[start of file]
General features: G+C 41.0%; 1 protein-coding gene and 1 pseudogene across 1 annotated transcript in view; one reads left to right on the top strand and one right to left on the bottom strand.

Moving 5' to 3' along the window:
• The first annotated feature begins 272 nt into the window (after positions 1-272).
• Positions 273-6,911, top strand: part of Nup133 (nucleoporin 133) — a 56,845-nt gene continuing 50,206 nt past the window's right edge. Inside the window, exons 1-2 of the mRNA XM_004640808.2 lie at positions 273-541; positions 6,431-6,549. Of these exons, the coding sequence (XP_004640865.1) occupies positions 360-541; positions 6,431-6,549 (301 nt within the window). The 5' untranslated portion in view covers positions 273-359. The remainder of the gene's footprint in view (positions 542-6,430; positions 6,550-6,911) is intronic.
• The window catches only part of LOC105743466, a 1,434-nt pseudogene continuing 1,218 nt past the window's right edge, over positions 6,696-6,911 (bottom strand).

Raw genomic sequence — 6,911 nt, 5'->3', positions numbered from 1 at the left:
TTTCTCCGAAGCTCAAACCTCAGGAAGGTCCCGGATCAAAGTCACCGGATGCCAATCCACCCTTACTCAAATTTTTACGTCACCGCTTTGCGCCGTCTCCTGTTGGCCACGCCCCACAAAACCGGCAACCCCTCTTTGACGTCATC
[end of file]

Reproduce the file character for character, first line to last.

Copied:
General features: G+C 41.0%; 1 protein-coding gene and 1 pseudogene across 1 annotated transcript in view; one reads left to right on the top strand and one right to left on the bottom strand.

Moving 5' to 3' along the window:
• The first annotated feature begins 272 nt into the window (after positions 1-272).
• Positions 273-6,911, top strand: part of Nup133 (nucleoporin 133) — a 56,845-nt gene continuing 50,206 nt past the window's right edge. Inside the window, exons 1-2 of the mRNA XM_004640808.2 lie at positions 273-541; positions 6,431-6,549. Of these exons, the coding sequence (XP_004640865.1) occupies positions 360-541; positions 6,431-6,549 (301 nt within the window). The 5' untranslated portion in view covers positions 273-359. The remainder of the gene's footprint in view (positions 542-6,430; positions 6,550-6,911) is intronic.
• The window catches only part of LOC105743466, a 1,434-nt pseudogene continuing 1,218 nt past the window's right edge, over positions 6,696-6,911 (bottom strand).

Raw genomic sequence — 6,911 nt, 5'->3', positions numbered from 1 at the left:
TTTCTCCGAAGCTCAAACCTCAGGAAGGTCCCGGATCAAAGTCACCGGATGCCAATCCACCCTTACTCAAATTTTTACGTCACCGCTTTGCGCCGTCTCCTGTTGGCCACGCCCCACAAAACCGGCAACCCCTCTTTGACGTCATC